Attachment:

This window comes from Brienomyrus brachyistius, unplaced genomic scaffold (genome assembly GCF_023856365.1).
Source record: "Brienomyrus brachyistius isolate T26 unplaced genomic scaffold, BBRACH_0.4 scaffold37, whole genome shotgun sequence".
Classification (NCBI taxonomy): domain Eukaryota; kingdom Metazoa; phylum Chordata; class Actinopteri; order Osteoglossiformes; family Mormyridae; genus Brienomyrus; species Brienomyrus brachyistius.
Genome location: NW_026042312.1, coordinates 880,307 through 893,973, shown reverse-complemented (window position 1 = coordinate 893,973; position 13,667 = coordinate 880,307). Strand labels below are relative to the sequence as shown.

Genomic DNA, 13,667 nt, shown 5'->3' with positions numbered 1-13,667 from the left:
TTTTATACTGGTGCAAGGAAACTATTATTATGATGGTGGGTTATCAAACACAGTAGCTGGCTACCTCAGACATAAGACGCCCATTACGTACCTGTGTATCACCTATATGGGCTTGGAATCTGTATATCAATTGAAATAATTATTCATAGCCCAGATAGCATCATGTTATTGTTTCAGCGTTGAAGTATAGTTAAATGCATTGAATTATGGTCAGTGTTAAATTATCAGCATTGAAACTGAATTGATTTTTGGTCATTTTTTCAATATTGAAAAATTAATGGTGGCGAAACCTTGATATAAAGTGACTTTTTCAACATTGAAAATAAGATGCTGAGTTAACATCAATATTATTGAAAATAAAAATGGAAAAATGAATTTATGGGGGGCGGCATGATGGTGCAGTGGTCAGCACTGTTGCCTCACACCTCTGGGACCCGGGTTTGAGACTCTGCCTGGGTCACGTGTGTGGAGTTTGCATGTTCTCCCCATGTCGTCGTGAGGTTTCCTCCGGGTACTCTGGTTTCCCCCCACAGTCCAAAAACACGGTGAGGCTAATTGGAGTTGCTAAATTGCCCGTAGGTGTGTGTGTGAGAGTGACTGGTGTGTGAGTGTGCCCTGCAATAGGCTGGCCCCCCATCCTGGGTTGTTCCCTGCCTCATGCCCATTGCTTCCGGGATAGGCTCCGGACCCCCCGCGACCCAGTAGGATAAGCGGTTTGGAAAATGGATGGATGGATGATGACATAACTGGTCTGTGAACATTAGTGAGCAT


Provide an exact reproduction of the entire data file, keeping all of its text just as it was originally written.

This window comes from Brienomyrus brachyistius, unplaced genomic scaffold (genome assembly GCF_023856365.1).
Source record: "Brienomyrus brachyistius isolate T26 unplaced genomic scaffold, BBRACH_0.4 scaffold37, whole genome shotgun sequence".
Classification (NCBI taxonomy): domain Eukaryota; kingdom Metazoa; phylum Chordata; class Actinopteri; order Osteoglossiformes; family Mormyridae; genus Brienomyrus; species Brienomyrus brachyistius.
Genome location: NW_026042312.1, coordinates 880,307 through 893,973, shown reverse-complemented (window position 1 = coordinate 893,973; position 13,667 = coordinate 880,307). Strand labels below are relative to the sequence as shown.

Genomic DNA, 13,667 nt, shown 5'->3' with positions numbered 1-13,667 from the left:
TTTTATACTGGTGCAAGGAAACTATTATTATGATGGTGGGTTATCAAACACAGTAGCTGGCTACCTCAGACATAAGACGCCCATTACGTACCTGTGTATCACCTATATGGGCTTGGAATCTGTATATCAATTGAAATAATTATTCATAGCCCAGATAGCATCATGTTATTGTTTCAGCGTTGAAGTATAGTTAAATGCATTGAATTATGGTCAGTGTTAAATTATCAGCATTGAAACTGAATTGATTTTTGGTCATTTTTTCAATATTGAAAAATTAATGGTGGCGAAACCTTGATATAAAGTGACTTTTTCAACATTGAAAATAAGATGCTGAGTTAACATCAATATTATTGAAAATAAAAATGGAAAAATGAATTTATGGGGGGCGGCATGATGGTGCAGTGGTCAGCACTGTTGCCTCACACCTCTGGGACCCGGGTTTGAGACTCTGCCTGGGTCACGTGTGTGGAGTTTGCATGTTCTCCCCATGTCGTCGTGAGGTTTCCTCCGGGTACTCTGGTTTCCCCCCACAGTCCAAAAACACGGTGAGGCTAATTGGAGTTGCTAAATTGCCCGTAGGTGTGTGTGTGAGAGTGACTGGTGTGTGAGTGTGCCCTGCAATAGGCTGGCCCCCCATCCTGGGTTGTTCCCTGCCTCATGCCCATTGCTTCCGGGATAGGCTCCGGACCCCCCGCGACCCAGTAGGATAAGCGGTTTGGAAAATGGATGGATGGATGATGACATAACTGGTCTGTGAACATTAGTGAGCAT